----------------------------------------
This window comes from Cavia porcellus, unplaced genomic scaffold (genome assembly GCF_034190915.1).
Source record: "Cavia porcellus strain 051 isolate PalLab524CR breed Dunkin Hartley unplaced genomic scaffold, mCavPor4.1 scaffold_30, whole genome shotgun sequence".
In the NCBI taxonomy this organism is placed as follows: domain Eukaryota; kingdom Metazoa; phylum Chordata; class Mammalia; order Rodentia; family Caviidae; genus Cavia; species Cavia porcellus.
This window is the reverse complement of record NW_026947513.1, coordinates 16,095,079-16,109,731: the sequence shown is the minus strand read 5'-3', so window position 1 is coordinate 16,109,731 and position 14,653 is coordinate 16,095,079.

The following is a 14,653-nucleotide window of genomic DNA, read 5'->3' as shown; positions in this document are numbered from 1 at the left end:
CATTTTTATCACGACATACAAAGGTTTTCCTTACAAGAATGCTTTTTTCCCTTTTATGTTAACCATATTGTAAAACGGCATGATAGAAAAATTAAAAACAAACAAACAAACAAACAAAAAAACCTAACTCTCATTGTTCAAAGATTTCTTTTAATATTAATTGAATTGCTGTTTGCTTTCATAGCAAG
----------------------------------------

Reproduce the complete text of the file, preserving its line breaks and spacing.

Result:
This window comes from Cavia porcellus, unplaced genomic scaffold (genome assembly GCF_034190915.1).
Source record: "Cavia porcellus strain 051 isolate PalLab524CR breed Dunkin Hartley unplaced genomic scaffold, mCavPor4.1 scaffold_30, whole genome shotgun sequence".
In the NCBI taxonomy this organism is placed as follows: domain Eukaryota; kingdom Metazoa; phylum Chordata; class Mammalia; order Rodentia; family Caviidae; genus Cavia; species Cavia porcellus.
This window is the reverse complement of record NW_026947513.1, coordinates 16,095,079-16,109,731: the sequence shown is the minus strand read 5'-3', so window position 1 is coordinate 16,109,731 and position 14,653 is coordinate 16,095,079.

The following is a 14,653-nucleotide window of genomic DNA, read 5'->3' as shown; positions in this document are numbered from 1 at the left end:
CATTTTTATCACGACATACAAAGGTTTTCCTTACAAGAATGCTTTTTTCCCTTTTATGTTAACCATATTGTAAAACGGCATGATAGAAAAATTAAAAACAAACAAACAAACAAACAAAAAAACCTAACTCTCATTGTTCAAAGATTTCTTTTAATATTAATTGAATTGCTGTTTGCTTTCATAGCAAG